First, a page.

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Information technologies key to world future

Article - November 2, 2012
Mexican son of world's richest man bets on IT software as means to take a "huge leap forward" in Mexico
Carlos Slim Domit is not just the son of the world’s richest person. He is also a prime global mover of telecommunications and software activity in Mexico.

Following the G20 summit in Mexico this June, Mr Slim stressed the need for investment in “more robust” online networks to produce improvements in the quality of service and develop content in education, health and other social matters “which are extremely important for the sustainable development of our country.”

“New technologies and innovation allow ourselves to make a big leap forward that in another era would have taken us several generations.”

Carlos Slim Domit,
President of Grupo Carso
Mr Slim pointed out that “new technologies and innovation allow ourselves to make a big leap forward that in another era would have taken us several generations.”

He is also president of Grupo Carso, one of Mexico’s biggest and most important conglomerates, controlling and operating a great variety of companies in the commercial, industrial and consumer fields.

But Mr Slim’s basic philosophy, as he said during the G20 closing session, is that “in the new era that we are living these days, all societies are fundamentally based, as a kind of nervous system, on information technologies.”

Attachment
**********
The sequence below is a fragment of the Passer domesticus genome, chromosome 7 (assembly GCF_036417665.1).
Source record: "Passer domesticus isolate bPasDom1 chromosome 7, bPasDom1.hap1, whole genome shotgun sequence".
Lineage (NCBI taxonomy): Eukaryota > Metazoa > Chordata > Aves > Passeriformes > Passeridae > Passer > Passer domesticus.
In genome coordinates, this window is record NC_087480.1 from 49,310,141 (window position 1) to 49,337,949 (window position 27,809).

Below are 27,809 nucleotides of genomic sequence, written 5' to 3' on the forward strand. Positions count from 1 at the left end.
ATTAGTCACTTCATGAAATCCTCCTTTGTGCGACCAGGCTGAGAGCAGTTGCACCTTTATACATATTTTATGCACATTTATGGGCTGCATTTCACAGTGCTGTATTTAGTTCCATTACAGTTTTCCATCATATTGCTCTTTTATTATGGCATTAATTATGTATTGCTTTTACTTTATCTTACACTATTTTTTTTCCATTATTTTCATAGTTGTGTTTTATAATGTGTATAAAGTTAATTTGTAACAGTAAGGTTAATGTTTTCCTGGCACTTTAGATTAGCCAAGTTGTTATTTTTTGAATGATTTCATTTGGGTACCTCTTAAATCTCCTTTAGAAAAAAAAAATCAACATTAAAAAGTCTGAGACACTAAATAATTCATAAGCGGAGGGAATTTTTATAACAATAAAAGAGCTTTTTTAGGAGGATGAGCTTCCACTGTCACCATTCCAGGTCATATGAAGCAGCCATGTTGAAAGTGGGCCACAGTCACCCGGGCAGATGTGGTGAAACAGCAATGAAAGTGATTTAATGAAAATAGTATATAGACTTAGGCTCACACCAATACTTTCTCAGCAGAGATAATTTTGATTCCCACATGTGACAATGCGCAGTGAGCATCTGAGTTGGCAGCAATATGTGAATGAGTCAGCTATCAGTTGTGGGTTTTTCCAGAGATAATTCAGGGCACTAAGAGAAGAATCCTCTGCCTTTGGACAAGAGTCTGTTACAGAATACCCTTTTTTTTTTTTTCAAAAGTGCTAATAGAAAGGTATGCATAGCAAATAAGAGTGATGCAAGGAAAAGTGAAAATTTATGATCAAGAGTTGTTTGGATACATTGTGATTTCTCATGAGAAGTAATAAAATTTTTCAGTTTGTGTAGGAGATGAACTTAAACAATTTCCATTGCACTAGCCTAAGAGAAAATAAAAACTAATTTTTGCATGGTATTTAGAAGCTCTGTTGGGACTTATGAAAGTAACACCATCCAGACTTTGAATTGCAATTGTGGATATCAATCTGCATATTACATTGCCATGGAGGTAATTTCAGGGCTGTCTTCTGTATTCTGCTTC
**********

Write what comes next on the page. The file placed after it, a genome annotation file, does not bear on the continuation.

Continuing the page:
Mr Slim was in fact president of one of the G20’s Task Forces, appointed by the president of the B20 private sector business summit organising committee Alejandro Ramírez, and he was able to meet with many global telecommunications leaders. The B20 is held just before the main G20 summit.

Mr Slim said that telecommunications “is an extremely important pillar to reduce the digital gap that exists today.” His Task Force dedicated itself to stimulating investment and boosting competition in the sector, by focusing on five transcendental core themes.

Mr Slim said the first was the need to have broadband for everybody. The second theme was the need to incorporate the development and innovation of content and applications to stimulate development and innovation.

He said the third was the concept of cyber security for all, explaining it meant the need for security on the networks, in other words protection for people, companies and countries on the networks.

The fourth theme, Mr Slim explained, was the development of content and applications, but without ignoring intellectual property rights. “The broadband environment should be one of broad access, but with respect for intellectual property rights,” he explained. “This allows new developers to know that they have protection, or that they can be in environments that respect legality.”

Mr Slim added that “the final point was to stimulate investment, to take measures to stimulate investment, the growth of the industry and the use of networks for all the services that can give better content and applications, as well as improve conditions for users.”